The City of Vancouver recognized thirteen entries from a competition launched in May.
The designs set out a variety of plans to increase density while dropping real estate prices, from building long houses in lanes to constructing bridges of housing atop existing buildings.
Christina DeMarco’s Thin Streets concept, which pitches narrowing streets and adding row units, took home an award.
“I came up with the idea by cycling to work across the city every day and I realized there was a lot of under-used road space in the city,” she said. “There’s still enough room for a sidewalk, a road, and street trees.”
“UBC student Andrew Neuman won an award for his shared equity concept, which divides properties and adds housing where residents would buy shares in co-ownership.
Neuman says it could reduce the price of a dwelling on a $1-million lot to as little as $100,000.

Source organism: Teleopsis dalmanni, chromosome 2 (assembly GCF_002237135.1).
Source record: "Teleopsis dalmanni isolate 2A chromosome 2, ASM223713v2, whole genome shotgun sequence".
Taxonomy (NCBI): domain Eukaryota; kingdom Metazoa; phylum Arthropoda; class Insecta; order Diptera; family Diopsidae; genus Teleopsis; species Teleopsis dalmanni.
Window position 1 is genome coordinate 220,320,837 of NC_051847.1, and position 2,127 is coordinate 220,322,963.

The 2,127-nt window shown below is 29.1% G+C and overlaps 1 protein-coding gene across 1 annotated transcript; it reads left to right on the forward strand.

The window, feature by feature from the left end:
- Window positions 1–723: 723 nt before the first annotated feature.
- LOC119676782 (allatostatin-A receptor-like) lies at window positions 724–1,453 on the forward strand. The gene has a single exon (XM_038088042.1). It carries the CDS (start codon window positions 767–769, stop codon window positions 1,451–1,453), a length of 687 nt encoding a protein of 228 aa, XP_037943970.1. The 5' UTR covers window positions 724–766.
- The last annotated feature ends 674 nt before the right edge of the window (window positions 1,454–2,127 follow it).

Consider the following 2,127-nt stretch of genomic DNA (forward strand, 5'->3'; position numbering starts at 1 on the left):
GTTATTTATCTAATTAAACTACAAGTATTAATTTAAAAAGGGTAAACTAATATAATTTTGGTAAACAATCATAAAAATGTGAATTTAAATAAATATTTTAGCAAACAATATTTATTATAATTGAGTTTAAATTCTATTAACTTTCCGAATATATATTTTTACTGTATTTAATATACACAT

“So it brings down the cost of housing through sub-division and shared equity.”
Neuman said the issue of affordability in Vancouver hits close to home.
“Unless something like this sorta comes about, I will not be able to afford to live here,” he said.
“I’ve been an architect student … my wife is a teacher. We have three kids and on those salaries alone, based on … the cost of housing in the neighbourhoods that we’re currently living in, in a small basement, we won’t ever be able to afford to buy anything like that or move up in that way.”
– from ‘Vancouver eyes new affordable housing ideas’, CBC, 31 Jul 2012
[hat-tip Jeff Murdock]
Let’s not forget that we’re still near the peak of a speculative mania in housing prices, and that most current ‘increase density’ plans also have the effect of maintaining the high relative cost of housing; they amount to “pay a bit less; get a lot less” plans.